How to become an extrovert
That said, many introverts dream of being just a little bit more extroverted. It’s vital to remember though that being towards the introverted end of the spectrum isn’t a bad thing:
You are less likely to indulge in risky behavior, for example. Plus, even if you aren’t always the one initiating big social events, you will still probably enjoy attending them. You also don’t need other people in order to stay energized.
But if you are dead set on getting out there a little more, here are a few tips on how to be an extrovert:
1. Check for introversion vs. shyness: if you are actually afraid of attending social events, you may have some kind of social anxiety. If you find this is causing you serious disruption in your life, it might be worth considering consulting a therapist.
2. Explore yourself: getting to know yourself a little better may help you accept yourself as someone who is a little introverted or choose to become a little more extroverted. Self-knowledge is one of the major reasons people visit us at the Spirit Vine Center. It is one of the traditional uses of ayahuasca and has been for centuries. Some people gets anxious about sharing their experience with strangers but since the very beginning of the retreat we work on trust issues and fears. The group becomes a source of support and each member of the group is opening their hearts. Also many cases of shy or introverted people by the end of the retreat they volunteer to talk about their experiences in the video testimonial.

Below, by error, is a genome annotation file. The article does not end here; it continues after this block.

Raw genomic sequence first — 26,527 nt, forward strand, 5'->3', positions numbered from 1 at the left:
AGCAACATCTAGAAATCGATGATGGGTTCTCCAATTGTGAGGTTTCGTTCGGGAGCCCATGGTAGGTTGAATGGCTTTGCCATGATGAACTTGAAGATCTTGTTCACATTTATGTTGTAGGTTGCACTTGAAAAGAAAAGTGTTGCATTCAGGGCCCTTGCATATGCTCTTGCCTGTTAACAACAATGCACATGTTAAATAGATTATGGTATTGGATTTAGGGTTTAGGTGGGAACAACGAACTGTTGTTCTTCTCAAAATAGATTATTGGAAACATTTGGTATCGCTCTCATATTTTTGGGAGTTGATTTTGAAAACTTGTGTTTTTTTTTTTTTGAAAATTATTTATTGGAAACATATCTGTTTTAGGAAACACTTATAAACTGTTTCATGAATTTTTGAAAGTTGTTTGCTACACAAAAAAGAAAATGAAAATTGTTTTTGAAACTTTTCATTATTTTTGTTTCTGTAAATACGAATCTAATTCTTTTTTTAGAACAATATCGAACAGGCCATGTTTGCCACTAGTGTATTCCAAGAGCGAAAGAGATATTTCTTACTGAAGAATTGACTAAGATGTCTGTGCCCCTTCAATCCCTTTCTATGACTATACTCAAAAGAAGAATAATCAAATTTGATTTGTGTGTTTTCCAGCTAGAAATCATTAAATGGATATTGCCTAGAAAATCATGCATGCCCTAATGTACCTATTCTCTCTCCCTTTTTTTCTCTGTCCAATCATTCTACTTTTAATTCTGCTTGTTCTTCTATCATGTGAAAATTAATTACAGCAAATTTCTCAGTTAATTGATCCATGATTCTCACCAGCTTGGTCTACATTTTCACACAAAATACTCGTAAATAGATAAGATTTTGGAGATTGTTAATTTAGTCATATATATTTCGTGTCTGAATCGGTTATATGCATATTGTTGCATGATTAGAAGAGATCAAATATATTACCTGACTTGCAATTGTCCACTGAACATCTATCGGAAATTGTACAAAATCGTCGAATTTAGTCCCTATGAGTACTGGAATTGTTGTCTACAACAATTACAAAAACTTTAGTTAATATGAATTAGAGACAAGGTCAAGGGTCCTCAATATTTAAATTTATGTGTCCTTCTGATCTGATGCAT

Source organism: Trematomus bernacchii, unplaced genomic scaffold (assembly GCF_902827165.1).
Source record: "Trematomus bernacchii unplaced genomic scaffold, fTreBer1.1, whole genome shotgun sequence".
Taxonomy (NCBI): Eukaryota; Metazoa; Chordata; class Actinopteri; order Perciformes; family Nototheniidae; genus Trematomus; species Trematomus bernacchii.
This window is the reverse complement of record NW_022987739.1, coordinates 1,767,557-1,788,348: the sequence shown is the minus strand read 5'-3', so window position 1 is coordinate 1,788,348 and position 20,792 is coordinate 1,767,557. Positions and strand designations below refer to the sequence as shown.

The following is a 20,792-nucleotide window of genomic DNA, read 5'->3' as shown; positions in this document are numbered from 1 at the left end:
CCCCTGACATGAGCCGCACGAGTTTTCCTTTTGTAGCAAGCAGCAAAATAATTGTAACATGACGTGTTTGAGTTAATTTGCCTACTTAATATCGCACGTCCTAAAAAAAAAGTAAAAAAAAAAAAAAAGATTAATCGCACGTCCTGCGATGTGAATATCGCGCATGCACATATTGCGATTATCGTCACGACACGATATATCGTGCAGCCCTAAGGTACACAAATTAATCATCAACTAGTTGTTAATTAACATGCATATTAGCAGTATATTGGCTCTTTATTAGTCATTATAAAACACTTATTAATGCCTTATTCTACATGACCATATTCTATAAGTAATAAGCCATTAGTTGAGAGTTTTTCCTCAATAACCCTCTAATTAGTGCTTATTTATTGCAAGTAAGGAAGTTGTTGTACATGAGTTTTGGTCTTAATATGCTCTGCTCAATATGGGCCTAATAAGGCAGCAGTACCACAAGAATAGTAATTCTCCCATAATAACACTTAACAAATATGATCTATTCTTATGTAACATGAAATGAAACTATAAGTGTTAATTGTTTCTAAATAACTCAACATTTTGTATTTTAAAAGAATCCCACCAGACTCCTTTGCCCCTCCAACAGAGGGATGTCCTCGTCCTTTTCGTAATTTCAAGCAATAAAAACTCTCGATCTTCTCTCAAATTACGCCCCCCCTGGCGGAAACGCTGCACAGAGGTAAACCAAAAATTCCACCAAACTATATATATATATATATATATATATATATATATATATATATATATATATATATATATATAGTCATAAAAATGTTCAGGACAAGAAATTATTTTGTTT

We have a workshop where the participants are guided to go to the cause of their blockages and we teach how to heal the trauma associated with the blockage.
3. Make a plan: simply telling yourself you’re going to get out there more is unlikely to work. Why not make a plan? As a rule, introverts like plans! Choose specific goals like talking to a stranger each day or eating lunch with someone new at work each week and then mark off whether you’ve done it or not.
Remember that – especially from childhood to adolescence to adulthood – peoples’ personalities change. Also, don’t forget that being an introvert isn’t necessarily “bad” nor being an extrovert necessarily “good”.
Everyone is somewhere on the wide variety of spectrum which human personalities can reach. It all adds to the variety of life.